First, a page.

“By envisioning a year of uninterrupted courtship after the wedding, the Torah was seeking to blend two distinct personalities into a harmonious union for life. And that is precisely the goal the Torah had set for itself when it coupled marriage with creation at the beginning. Marriage is a form of restoration. A partnership based on utilitarian considerations can never end our existential loneliness. For husband and wife ever to merge into one, their relationship must be cemented by love.” Rabbi Ismar Schorsch
“Judaism prescribes a yearlong honeymoon period, though not in the sense of a Champagne-glass-shaped Jacuzzi and a heart-shaped bed. In biblical times a newlywed husband was excused from the army in order to be free to ‘gladden the woman he married.’ The first year together is in many ways the hardest. Synchronizing two personalities is no easy task, and new couples will benefit from building a solid foundation of intimacy early on.” Rivka C. Berman
“Strike an average between what a woman thinks of her husband a month before she marries him and what she thinks of him a year afterward, and you will have the truth about him.” H.L. Mencken, A Book of Burlesques, 1916
“The first year of marriage is like wet cement — the impressions made in it are much harder to change once it has set.” Robert Wolgemuth, The Most Important Year in a Woman’s Life/The Most Important Year in a Man’s Life
Questions for Discussion
Rashi insists that the Torah imposes an obligation on a newly married man to assure the happiness of his wife, rather than himself finding happiness together with her. What support for this interpretation is to be found in the scriptural demand for military deferment? Is Rashi’s difference in understanding than Targum Yonatan a significant moral (and practical) distinction?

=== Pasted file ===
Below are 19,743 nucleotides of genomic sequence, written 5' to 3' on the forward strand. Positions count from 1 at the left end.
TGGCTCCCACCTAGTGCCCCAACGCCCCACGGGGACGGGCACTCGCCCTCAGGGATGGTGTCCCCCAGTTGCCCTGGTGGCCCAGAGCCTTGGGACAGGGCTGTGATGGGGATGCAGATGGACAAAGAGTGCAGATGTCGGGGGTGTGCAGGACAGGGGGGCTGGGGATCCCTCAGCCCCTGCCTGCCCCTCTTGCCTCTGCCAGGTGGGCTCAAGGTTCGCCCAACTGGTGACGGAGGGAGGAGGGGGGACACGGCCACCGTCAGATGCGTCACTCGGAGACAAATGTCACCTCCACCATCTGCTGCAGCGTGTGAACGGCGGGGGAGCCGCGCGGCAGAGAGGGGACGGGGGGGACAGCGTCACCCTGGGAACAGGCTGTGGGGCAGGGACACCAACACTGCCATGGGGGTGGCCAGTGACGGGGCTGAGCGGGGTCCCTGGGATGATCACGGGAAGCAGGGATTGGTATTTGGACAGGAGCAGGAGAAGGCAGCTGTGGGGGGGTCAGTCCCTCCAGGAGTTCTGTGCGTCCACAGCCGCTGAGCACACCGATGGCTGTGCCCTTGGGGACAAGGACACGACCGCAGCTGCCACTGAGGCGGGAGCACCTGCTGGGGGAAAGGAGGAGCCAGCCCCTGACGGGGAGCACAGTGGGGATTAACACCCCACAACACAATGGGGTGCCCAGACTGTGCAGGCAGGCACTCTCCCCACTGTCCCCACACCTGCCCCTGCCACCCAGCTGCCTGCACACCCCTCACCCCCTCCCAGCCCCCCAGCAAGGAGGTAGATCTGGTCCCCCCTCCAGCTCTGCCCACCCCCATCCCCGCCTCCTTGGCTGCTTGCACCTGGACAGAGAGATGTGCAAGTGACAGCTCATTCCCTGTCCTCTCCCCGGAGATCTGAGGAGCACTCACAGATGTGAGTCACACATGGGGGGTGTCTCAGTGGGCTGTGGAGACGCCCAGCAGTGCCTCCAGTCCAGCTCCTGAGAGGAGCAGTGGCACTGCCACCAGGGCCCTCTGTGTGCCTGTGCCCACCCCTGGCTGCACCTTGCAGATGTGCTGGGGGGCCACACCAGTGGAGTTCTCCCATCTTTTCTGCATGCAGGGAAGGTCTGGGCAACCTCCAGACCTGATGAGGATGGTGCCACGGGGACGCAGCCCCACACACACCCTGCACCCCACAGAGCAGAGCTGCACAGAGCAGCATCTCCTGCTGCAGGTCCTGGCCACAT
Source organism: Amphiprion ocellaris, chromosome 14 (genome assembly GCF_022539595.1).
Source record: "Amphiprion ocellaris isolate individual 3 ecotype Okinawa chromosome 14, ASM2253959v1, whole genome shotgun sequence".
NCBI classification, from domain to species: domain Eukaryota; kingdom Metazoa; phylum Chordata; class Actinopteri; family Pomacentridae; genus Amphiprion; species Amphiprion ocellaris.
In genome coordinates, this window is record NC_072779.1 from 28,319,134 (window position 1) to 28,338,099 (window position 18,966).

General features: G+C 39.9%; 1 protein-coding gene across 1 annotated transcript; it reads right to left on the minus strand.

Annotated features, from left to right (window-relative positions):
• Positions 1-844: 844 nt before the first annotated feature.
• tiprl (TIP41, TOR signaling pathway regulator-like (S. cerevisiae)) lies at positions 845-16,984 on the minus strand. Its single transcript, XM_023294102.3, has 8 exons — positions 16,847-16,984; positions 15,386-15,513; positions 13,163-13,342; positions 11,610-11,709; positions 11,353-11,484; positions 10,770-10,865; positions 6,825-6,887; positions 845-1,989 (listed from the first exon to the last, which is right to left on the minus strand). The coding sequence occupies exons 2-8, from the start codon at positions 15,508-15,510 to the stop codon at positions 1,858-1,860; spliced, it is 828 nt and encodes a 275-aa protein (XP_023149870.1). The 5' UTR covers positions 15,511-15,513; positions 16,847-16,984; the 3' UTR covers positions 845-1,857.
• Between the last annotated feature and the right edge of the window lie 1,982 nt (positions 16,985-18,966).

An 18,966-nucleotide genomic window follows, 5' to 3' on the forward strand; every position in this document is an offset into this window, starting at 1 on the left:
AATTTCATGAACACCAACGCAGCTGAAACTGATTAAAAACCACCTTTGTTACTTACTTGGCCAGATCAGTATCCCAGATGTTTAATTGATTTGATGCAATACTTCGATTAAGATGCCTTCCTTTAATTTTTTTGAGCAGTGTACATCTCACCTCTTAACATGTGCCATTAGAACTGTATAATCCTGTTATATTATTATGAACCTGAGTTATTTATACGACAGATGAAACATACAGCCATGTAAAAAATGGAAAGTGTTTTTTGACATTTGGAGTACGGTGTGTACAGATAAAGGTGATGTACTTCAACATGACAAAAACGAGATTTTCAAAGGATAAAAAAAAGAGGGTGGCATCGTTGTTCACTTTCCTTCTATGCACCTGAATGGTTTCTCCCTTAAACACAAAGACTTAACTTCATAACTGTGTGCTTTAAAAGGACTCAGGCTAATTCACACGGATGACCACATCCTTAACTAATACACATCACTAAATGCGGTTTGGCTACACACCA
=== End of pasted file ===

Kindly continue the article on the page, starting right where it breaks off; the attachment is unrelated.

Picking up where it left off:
If the first year of marriage, addressed by our text, is not a matter of “a Champagneglass shaped Jacuzzi and a heart-shaped bed” – that is, a function of physical enjoyment and conjugal passion – how might the mitzvah prescribed by our verse most effectively and meaningfully be achieved? How do we “give happiness” to those we love most… those to whom we have made sacred commitments?
American essayist and acerbic satirist H.L. Mencken and evangelical Christian publisher Robert Wolgemuth make essentially the same point! The Torah is correct. The first year of marriage is absolutely essential to “cementing” the mutual understanding and relationship of husband and wife. If you were given a year to establish the truth of who you are and how you will be remembered – to change how you are perceived – what would you do?
Using the same metaphor as Wolgemuth, Chancellor Schorsch writes that a successful marital bond must be “cemented by love.” What other indispensible ingredients allow loving partners truly “to merge into one”?
Does marriage – does love – truly require “synchronizing two personalities,” as Rivka C. Berman asserts? To what extent may partners in a loving union remain independent actors and personalities, with sometimes conflicting opinions, views, and values?
Theme #2: “Smitten”
“Remember what the Lord your God did to Miriam on the journey after you left Egypt.” Deuteronomy 24:9
“The Torah relates (Numbers 12:1-15) how Miriam spoke against her younger brother Moses for neglecting his wife. Miriam felt that the fact that Moses was a prophet was not an excuse for his behavior. ‘Is it only to Moses that God speaks? Does He not also speak to us?’…Far worse than her sin of slander, Miriam erred in her evaluation of the nature of Moses’ prophecy. Had Moses been just a regular prophet, Miriam would have been correct in her criticism. But in fact, Moses’ prophetic vision was on a higher plane than common prophecy. Moses’ vision was not distorted and murky, but crystal-clear, As a result, the Five Books of Moses are on a higher level than the other books of the Bible. No prophet may challenge or contradict Moses’ prophecies. It is for this reason that we are admonished to remember Miriam’s punishment for speaking against Moses. By recalling her mistake, we are reminded to appreciate the unique nature of Moses’ prophetic vision.” Rabbi Abraham Isaac Ha-Kohen Kook